Softening up the facts: engineers in design meetings

Lloyd, Peter and Busby, Jerry (2001). Softening up the facts: engineers in design meetings. Design Issues, 17(3) pp. 67–82.

DOI: https://doi.org/10.1162/074793601750357213

Abstract

Engineers are commonly stereotyped as being machine-like in their obsession with technical facts and traditional representations of the engineering design process have only tended to support this view. In a series of conversational vignettes, taken from three design meetings held at a small engineering organization in the United Kingdom, this paper shows that the traditional stereotype is badly mistaken. The group of design engineers studied reveal a subtle mastery of rhetoric, and great skill in drawing out the consequences of ‘factual’ – that is to say commonly agreed - information. The vignettes show just how far the process of engineering design is a process dependent on sketching out possible futures in words, then exercising aesthetic judgement in choosing one particular course of action. The paper concludes by suggesting that if these skills are indeed a large part of being an experienced engineering designer, then perhaps they should be explicitly taught at undergraduate level. This would certainly be a significant step in liberalising traditionally conservative engineering design education.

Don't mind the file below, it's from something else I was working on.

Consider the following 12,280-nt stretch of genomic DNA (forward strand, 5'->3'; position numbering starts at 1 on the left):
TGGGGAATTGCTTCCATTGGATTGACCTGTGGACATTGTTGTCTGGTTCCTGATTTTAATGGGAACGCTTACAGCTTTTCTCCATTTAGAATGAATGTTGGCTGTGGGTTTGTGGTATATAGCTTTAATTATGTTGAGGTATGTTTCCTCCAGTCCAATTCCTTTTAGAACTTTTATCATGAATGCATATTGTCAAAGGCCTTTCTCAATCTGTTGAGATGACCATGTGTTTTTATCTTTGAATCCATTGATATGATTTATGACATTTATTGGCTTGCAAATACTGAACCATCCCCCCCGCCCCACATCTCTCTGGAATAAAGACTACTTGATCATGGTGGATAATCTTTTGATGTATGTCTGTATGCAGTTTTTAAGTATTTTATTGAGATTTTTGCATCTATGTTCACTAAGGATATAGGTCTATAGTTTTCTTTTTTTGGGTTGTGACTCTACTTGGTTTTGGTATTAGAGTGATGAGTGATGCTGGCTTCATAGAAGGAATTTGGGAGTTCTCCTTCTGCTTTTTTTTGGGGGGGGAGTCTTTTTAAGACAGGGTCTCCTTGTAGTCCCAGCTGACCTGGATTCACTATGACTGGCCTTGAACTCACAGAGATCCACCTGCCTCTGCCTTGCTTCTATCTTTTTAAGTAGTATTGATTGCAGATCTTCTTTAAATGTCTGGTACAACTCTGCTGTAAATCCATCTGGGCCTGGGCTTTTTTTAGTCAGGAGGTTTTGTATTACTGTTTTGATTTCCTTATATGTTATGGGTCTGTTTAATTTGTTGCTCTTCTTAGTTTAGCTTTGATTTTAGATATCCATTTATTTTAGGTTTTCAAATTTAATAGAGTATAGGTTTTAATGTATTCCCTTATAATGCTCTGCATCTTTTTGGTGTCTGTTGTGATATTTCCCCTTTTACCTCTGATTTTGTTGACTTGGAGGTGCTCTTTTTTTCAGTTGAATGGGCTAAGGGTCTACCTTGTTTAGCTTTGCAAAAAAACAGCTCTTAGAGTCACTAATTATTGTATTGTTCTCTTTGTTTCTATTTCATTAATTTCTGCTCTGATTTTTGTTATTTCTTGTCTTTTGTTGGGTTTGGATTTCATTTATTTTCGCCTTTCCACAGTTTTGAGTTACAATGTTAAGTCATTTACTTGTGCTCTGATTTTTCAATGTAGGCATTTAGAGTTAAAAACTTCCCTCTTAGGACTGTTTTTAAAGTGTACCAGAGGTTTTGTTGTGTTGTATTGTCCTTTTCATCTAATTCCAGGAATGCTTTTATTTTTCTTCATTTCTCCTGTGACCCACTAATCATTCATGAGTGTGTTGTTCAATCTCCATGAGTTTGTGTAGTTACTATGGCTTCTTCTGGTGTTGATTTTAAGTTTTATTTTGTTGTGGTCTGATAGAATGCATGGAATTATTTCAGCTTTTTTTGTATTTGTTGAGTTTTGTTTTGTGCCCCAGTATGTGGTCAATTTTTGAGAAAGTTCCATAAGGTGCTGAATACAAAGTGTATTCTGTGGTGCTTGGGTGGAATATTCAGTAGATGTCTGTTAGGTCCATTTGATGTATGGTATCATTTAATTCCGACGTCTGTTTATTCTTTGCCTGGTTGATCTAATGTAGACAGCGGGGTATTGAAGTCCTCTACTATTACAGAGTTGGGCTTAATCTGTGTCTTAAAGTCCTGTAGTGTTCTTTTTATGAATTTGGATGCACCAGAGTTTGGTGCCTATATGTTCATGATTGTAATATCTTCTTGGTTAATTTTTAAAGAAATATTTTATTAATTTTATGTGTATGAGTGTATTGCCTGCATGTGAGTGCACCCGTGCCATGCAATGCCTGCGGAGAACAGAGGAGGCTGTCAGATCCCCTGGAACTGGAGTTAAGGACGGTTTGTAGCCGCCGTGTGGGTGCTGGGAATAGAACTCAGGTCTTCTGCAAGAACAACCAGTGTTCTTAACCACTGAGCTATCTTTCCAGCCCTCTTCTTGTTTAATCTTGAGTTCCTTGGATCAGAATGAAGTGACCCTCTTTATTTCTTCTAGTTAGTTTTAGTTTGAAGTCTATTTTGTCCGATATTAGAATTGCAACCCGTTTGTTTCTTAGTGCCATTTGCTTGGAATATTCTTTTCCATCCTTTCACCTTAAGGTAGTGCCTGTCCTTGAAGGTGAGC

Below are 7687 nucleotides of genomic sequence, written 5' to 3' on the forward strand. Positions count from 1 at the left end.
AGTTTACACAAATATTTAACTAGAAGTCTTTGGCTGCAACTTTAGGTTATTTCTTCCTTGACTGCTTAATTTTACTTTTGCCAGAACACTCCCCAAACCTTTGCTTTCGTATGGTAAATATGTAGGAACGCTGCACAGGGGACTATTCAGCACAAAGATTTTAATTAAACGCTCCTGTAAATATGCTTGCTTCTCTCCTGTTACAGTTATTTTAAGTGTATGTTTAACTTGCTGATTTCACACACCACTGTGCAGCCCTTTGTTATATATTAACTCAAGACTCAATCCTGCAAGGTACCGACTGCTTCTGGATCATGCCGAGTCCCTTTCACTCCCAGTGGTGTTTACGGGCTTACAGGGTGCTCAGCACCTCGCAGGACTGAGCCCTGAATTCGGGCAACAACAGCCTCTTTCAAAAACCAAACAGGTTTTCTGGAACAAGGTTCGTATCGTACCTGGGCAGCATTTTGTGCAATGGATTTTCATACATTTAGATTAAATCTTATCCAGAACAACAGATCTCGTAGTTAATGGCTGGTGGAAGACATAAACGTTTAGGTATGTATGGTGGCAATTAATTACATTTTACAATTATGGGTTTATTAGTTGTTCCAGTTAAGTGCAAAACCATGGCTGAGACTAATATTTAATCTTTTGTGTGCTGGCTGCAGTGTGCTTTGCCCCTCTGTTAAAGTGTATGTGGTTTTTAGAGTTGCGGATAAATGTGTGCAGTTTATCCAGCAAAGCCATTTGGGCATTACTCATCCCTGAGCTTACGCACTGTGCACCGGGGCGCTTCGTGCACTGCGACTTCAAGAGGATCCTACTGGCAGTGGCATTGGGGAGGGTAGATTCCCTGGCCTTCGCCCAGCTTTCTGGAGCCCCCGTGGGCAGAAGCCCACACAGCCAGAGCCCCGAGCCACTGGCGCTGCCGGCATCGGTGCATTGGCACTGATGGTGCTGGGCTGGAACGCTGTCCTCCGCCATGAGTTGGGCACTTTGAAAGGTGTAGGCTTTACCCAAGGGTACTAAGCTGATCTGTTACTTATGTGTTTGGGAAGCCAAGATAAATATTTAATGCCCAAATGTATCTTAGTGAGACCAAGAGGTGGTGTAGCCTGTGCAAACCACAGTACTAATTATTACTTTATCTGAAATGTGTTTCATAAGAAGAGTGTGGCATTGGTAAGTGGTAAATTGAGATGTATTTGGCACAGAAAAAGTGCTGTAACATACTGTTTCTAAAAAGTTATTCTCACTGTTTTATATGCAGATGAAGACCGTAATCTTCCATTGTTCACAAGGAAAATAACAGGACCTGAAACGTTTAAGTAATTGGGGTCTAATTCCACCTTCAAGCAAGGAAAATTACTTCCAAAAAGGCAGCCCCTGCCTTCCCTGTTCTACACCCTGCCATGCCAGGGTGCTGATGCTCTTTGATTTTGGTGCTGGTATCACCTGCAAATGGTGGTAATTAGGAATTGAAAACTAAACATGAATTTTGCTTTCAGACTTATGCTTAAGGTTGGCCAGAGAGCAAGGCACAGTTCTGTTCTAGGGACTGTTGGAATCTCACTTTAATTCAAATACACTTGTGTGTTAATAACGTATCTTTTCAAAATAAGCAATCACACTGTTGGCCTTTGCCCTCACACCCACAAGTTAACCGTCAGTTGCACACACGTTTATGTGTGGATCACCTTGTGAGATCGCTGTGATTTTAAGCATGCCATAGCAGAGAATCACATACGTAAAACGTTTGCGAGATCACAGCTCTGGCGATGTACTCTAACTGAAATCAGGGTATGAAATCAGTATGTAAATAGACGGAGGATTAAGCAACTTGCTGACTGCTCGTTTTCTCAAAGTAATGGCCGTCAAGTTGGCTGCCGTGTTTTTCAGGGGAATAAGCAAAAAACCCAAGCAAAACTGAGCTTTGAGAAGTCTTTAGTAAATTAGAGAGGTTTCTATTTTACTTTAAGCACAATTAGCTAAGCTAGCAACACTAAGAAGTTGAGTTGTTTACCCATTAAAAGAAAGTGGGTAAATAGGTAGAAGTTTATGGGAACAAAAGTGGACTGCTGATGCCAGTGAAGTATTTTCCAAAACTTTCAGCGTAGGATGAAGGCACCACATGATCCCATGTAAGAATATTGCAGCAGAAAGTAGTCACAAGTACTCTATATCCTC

Presents information on a study which examined some of the findings about the use of language in the engineering design process using a discourse analytic method. Study of language in the design process; Segments of engineering design conversation; Discussion and conclusions.

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